Opinion: We need zero tolerance of cyberbullying

With apologies to Charles Dickens, the internet provides us with some of the best of times and the worst of times.

The benefits of the worldwide web are manifold and obvious. The planet has been supercharged with access to information and business has been revolutionised.

Where once you would have had to hit the books to remind yourself it was the opening lines of Dicken’s A Tale of Two Cities that I just mangled, now it takes just a few swipes on a smart phone to read the author’s life story, download a digital copy of the famous work and remind yourself it was Simon Callow who played him in that episode of Dr Who.

Yet, for all the extraordinary benefits of the internet, there are dark sides.

One of the most obvious disadvantages is also one of the greatest advantages of life in the age of smart phones and the internet: We are always accessible.

For some of us, that means simply the minor inconveniences of having to take calls or check emails on our downtime, but for others trolling and cyberbullying are inescapable.

When I was a teenager, there were some natural limits to bullying.

If you had a tough time at school, or on the bus ride afterwards, home was a safe haven.

There was only a landline and anyone who rang would have had to run the gauntlet of Mum and Dad before getting to me.

Smart phones and the internet have changed that. It is now much harder to escape bullying.

These days, bullying follows our children into their homes.

Now, I’ll concede that one way to fix the problem would by to ban our children from social media and limit their access to the internet.

But, within healthy limits of screen time, why should we have to?

Why should children – or more specifically teenagers – have to be banned from using social media for its intended purpose of keeping in touch with their friends because someone else is doing the wrong thing?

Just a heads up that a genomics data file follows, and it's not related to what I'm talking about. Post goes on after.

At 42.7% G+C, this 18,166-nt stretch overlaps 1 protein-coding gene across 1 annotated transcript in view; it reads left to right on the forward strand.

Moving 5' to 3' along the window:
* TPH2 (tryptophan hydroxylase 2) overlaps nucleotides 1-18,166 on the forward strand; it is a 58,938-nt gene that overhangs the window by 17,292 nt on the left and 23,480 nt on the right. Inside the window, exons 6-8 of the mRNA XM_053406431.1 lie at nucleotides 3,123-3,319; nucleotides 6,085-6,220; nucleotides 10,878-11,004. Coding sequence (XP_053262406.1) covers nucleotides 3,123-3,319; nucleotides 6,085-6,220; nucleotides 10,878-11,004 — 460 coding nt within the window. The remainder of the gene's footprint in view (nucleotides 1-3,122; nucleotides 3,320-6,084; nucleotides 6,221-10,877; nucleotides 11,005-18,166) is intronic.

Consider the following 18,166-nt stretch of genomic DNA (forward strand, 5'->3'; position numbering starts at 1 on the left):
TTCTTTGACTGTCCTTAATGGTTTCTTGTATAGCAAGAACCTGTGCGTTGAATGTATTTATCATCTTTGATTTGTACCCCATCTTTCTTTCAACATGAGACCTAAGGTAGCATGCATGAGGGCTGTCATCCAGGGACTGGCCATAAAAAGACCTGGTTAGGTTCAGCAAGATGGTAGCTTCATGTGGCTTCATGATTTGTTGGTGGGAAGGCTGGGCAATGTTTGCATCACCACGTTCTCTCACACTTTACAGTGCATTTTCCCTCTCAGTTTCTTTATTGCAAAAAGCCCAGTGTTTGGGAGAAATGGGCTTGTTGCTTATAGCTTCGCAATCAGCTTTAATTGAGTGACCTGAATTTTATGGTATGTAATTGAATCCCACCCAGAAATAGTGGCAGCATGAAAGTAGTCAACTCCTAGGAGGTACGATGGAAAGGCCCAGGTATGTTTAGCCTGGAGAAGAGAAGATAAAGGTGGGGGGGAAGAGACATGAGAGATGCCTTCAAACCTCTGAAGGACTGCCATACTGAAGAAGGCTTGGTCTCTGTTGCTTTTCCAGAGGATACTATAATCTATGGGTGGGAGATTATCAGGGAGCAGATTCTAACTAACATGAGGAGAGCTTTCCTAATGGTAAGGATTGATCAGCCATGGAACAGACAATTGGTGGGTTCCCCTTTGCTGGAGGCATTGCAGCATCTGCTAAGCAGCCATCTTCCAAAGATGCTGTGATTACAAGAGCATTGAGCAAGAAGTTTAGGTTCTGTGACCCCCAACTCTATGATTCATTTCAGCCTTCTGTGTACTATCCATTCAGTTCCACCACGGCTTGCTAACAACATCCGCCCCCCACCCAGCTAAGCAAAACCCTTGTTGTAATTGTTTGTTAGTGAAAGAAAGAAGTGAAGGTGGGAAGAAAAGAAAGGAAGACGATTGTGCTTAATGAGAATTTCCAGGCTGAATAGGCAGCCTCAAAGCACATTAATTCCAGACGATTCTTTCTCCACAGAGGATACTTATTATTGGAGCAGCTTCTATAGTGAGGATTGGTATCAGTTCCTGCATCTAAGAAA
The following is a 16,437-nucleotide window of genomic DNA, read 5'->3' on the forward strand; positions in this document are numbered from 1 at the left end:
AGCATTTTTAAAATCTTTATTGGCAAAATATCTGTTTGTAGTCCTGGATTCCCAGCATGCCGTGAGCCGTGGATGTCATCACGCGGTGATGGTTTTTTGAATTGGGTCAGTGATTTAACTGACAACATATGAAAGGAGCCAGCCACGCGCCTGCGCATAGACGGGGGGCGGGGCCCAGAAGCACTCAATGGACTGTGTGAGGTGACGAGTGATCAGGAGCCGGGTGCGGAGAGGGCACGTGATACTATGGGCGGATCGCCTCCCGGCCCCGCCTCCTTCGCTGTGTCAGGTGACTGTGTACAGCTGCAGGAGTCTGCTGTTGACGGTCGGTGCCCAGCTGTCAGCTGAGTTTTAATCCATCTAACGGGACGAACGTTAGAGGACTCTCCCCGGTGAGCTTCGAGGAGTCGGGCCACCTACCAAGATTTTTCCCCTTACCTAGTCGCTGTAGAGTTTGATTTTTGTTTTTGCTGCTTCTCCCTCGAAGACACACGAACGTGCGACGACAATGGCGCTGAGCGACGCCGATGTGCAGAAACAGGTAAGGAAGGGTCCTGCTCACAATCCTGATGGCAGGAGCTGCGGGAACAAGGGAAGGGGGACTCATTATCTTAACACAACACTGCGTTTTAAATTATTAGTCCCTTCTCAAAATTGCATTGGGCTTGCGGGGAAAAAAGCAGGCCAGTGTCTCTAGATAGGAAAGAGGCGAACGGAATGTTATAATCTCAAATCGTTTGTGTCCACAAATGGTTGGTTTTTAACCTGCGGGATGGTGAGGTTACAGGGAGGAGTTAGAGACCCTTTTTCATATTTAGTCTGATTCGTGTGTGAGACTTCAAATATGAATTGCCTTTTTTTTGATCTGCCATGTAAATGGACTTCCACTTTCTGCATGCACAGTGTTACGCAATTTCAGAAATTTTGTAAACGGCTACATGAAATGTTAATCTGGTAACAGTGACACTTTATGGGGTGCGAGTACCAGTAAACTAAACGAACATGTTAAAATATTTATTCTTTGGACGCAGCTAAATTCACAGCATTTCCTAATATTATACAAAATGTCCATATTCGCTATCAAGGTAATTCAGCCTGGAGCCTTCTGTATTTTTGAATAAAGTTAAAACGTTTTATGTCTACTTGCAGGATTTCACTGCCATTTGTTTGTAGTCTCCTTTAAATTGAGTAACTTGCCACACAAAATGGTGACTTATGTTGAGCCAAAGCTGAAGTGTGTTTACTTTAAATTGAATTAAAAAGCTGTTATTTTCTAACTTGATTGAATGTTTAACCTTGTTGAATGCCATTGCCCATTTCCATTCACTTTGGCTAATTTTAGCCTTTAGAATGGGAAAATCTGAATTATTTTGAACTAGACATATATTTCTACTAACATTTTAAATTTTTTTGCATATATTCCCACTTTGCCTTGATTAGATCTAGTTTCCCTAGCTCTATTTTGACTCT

It is pure victim blaming and it’s unacceptable.

How about we deal with the nasty creatures who think it is acceptable to troll and cyberbully vulnerable young people?

The suicide of 14-year-old Amy “Dolly” Everett in January shook Australia.

The former face of Akubra took her own life after what was said to be a campaign of relentless bullying by schoolmates.

More recently, the NSW government has announced tougher laws dealing with online trolling and cyberbullying and anyone who stalks or intimidates others using modern technology will face a maximum of five years in prison under legislation to be introduced this month.

There is nothing wrong with what the government has done, but let’s be honest, it’s not enough because tougher laws along are not going to combat a social problem.

We – every single one of us – need to speak out against cyberbullying.

If we are parents, we have to have a conversation with our children – and keep having that same conversation if necessary – until we know that the message has sunk in.

Just as no one wants their child to be a victim of cyberbullying, no parent wants their offspring to be the perpetrator either, and sometimes accepting that they are is really tough.

We – every single one of us – need to speak out against cyberbullying.

Dolly Everett took her own life. She was a teenage girl who hadn’t even begun to live, yet she could see no other way than suicide.

And she isn’t the only one. Dolly isn’t the first person and, heartbreakingly, she won’t be the last to see no alternative escape from relentless bullying.

That should make every single one of us take notice. Any one of us could be Dolly, or be Dolly’s shattered family.

Dolly’s parents Tick and Kate Everett have commented on the issue, and asked that it is taken seriously.

“No one should be abused or feel unsafe online," they have said.

"We need to educate everyone about how important it is to treat each other with respect.

"Laws about respect can have an impact if they are part of broader community education, standards and behaviour change."

If we really want to honour Dolly, let’s no longer dismiss the impacts of cyberbullying and trolling.  It’s not kid’s stuff, it’s not funny and it’s definitely not okay.

If you need support, call the NSW Mental Health Line: 1800 011 511, Lifeline: 13 11 14, Suicide Call Back Service: 1300 659 467, or Kids Helpline: 1800 55 1800